A River Runs Through It is another installment in the continuous literature class my friend Jimmy provides for me by periodically sending me books. He never sends anything easy. It’s all so dense, so literary (for lack of a better word). It takes me a while to read the books he sends, and while I may not recommend every one, I never regret reading them.
A River Runs Through It is a classic I’d never read before. Jimmy says it’s the great American lyrical novel. I believe Norman Maclean is his favorite writer (or up at the top of the list). And I can understand why. The novella is truly beautiful. But it’s also deceptive. It moves so slowly for so long, at the pace of the fishing that is the core of the story, until you wonder if anything is going to happen. But you know that something has to happen, and about halfway through the story you begin to dread it. You know, of course, what’s going to happen, but there’s this part of you that hopes that you’re wrong, that there will be a happy ending after all. So when you get to the end, you’re not really surprised, but no less sad for having known the outcome.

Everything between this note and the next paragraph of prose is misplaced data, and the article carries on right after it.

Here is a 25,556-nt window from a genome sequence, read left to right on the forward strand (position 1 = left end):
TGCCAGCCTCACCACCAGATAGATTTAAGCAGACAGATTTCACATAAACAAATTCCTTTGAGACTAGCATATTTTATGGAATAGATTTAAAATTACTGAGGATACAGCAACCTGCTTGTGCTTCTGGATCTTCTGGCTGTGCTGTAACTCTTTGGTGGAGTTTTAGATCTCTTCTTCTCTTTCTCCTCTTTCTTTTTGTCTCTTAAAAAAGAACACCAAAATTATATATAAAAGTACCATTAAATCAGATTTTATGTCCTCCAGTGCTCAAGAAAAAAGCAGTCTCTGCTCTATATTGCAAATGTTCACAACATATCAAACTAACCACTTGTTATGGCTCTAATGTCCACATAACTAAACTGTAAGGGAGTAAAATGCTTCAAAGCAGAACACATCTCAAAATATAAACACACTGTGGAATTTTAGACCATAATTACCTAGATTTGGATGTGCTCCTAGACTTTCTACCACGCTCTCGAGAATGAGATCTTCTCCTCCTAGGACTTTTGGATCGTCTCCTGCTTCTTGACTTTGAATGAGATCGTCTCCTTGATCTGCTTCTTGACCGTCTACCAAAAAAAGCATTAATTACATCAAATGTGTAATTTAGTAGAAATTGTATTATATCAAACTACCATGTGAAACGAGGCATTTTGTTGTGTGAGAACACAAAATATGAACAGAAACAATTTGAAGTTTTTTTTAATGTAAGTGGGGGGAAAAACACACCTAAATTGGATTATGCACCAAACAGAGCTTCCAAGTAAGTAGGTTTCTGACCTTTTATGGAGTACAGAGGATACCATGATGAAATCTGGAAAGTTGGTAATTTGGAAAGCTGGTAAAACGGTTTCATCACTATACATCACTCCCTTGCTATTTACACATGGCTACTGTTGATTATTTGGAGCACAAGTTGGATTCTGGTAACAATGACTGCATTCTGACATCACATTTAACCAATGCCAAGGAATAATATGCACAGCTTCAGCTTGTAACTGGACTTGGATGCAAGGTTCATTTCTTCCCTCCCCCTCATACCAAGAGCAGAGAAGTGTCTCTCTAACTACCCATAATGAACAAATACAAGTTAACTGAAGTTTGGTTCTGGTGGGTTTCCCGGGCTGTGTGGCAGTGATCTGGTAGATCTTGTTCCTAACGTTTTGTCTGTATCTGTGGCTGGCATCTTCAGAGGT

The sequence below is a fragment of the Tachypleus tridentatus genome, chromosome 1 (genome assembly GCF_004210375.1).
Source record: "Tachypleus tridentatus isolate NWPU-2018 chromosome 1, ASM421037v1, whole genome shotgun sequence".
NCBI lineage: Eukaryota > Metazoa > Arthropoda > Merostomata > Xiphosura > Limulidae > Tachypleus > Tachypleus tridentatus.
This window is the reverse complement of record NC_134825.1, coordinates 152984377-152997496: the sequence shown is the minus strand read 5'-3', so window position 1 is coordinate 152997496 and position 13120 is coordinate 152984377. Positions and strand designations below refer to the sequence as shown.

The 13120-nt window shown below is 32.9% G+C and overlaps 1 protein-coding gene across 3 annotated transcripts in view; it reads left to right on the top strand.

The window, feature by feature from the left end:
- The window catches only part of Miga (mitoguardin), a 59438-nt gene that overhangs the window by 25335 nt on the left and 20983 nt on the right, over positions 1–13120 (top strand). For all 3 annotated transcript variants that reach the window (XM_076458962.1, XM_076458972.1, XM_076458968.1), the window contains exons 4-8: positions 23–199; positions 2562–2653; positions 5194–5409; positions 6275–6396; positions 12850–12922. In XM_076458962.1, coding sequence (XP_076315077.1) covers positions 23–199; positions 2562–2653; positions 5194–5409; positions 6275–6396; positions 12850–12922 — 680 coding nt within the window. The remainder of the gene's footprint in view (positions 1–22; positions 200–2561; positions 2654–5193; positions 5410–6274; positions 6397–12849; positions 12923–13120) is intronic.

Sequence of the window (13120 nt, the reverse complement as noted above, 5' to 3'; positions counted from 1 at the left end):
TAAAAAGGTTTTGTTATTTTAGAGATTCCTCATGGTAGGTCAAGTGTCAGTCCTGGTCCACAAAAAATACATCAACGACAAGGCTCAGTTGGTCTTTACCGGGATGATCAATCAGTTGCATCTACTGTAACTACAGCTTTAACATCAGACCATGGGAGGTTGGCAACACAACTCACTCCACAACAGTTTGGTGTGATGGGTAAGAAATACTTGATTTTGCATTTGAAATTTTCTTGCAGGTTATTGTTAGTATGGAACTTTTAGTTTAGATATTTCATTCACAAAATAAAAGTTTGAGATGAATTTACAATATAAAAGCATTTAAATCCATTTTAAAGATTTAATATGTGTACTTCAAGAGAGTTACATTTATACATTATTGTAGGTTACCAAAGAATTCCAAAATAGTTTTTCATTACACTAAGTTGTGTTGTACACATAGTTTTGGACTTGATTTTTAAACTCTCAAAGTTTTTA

The copy Jimmy sent me is the 25th anniversary edition, and includes two additional stories, but I’m not going to review them. They weren’t that great, especially after having read A River Runs Through It. I think the editor should have put the other two stories first, because as it was, I didn’t really enjoy them.
One last note: I really hate introductions. Don’t editors realize that not everyone has read every classic book? I think there should be summaries at the end of classics. Sure, I could not read the introductions, but when they’re at the beginning of a book, I almost feel compelled to read them first (although I’m going to try not to in the future).